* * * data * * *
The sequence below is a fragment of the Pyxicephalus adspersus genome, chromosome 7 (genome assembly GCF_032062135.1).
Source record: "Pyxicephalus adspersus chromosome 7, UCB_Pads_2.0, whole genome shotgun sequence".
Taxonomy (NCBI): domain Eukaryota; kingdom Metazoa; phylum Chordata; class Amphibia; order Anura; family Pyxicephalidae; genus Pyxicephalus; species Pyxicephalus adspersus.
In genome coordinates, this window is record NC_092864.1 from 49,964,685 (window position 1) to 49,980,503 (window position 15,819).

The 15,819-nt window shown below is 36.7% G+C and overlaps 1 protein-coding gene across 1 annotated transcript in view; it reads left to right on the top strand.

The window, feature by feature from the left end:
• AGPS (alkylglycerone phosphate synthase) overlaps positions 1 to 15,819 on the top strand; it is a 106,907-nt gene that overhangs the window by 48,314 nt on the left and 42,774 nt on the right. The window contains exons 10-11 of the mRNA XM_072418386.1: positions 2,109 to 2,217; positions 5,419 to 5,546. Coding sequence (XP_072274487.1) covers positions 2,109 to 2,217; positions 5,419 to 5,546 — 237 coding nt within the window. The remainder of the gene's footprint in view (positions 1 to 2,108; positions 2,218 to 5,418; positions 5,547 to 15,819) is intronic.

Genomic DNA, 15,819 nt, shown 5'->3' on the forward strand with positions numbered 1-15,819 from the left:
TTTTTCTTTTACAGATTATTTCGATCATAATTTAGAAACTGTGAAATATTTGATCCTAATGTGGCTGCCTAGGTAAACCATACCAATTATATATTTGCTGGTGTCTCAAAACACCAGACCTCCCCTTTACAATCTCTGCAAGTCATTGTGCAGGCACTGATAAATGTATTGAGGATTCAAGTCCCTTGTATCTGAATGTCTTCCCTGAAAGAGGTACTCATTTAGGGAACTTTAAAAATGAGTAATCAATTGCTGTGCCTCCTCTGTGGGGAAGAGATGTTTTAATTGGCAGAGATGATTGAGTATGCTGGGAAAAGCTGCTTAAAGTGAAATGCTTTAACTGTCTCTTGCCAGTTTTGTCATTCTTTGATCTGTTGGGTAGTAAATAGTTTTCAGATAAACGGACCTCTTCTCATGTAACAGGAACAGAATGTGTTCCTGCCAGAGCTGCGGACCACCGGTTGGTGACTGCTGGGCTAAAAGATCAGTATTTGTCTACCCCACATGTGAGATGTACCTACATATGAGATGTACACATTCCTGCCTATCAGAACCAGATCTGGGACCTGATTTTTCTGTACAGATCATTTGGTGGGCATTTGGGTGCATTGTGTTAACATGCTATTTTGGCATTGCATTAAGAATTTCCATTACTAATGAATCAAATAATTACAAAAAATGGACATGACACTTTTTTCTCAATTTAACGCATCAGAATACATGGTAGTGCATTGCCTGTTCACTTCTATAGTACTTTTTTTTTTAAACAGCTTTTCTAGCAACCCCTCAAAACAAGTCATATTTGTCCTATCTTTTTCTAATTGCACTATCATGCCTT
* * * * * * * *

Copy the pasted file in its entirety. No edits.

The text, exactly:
The sequence below is a fragment of the Pyxicephalus adspersus genome, chromosome 7 (genome assembly GCF_032062135.1).
Source record: "Pyxicephalus adspersus chromosome 7, UCB_Pads_2.0, whole genome shotgun sequence".
Taxonomy (NCBI): domain Eukaryota; kingdom Metazoa; phylum Chordata; class Amphibia; order Anura; family Pyxicephalidae; genus Pyxicephalus; species Pyxicephalus adspersus.
In genome coordinates, this window is record NC_092864.1 from 49,964,685 (window position 1) to 49,980,503 (window position 15,819).

The 15,819-nt window shown below is 36.7% G+C and overlaps 1 protein-coding gene across 1 annotated transcript in view; it reads left to right on the top strand.

The window, feature by feature from the left end:
• AGPS (alkylglycerone phosphate synthase) overlaps positions 1 to 15,819 on the top strand; it is a 106,907-nt gene that overhangs the window by 48,314 nt on the left and 42,774 nt on the right. The window contains exons 10-11 of the mRNA XM_072418386.1: positions 2,109 to 2,217; positions 5,419 to 5,546. Coding sequence (XP_072274487.1) covers positions 2,109 to 2,217; positions 5,419 to 5,546 — 237 coding nt within the window. The remainder of the gene's footprint in view (positions 1 to 2,108; positions 2,218 to 5,418; positions 5,547 to 15,819) is intronic.

Genomic DNA, 15,819 nt, shown 5'->3' on the forward strand with positions numbered 1-15,819 from the left:
TTTTTCTTTTACAGATTATTTCGATCATAATTTAGAAACTGTGAAATATTTGATCCTAATGTGGCTGCCTAGGTAAACCATACCAATTATATATTTGCTGGTGTCTCAAAACACCAGACCTCCCCTTTACAATCTCTGCAAGTCATTGTGCAGGCACTGATAAATGTATTGAGGATTCAAGTCCCTTGTATCTGAATGTCTTCCCTGAAAGAGGTACTCATTTAGGGAACTTTAAAAATGAGTAATCAATTGCTGTGCCTCCTCTGTGGGGAAGAGATGTTTTAATTGGCAGAGATGATTGAGTATGCTGGGAAAAGCTGCTTAAAGTGAAATGCTTTAACTGTCTCTTGCCAGTTTTGTCATTCTTTGATCTGTTGGGTAGTAAATAGTTTTCAGATAAACGGACCTCTTCTCATGTAACAGGAACAGAATGTGTTCCTGCCAGAGCTGCGGACCACCGGTTGGTGACTGCTGGGCTAAAAGATCAGTATTTGTCTACCCCACATGTGAGATGTACCTACATATGAGATGTACACATTCCTGCCTATCAGAACCAGATCTGGGACCTGATTTTTCTGTACAGATCATTTGGTGGGCATTTGGGTGCATTGTGTTAACATGCTATTTTGGCATTGCATTAAGAATTTCCATTACTAATGAATCAAATAATTACAAAAAATGGACATGACACTTTTTTCTCAATTTAACGCATCAGAATACATGGTAGTGCATTGCCTGTTCACTTCTATAGTACTTTTTTTTTTAAACAGCTTTTCTAGCAACCCCTCAAAACAAGTCATATTTGTCCTATCTTTTTCTAATTGCACTATCATGCCTT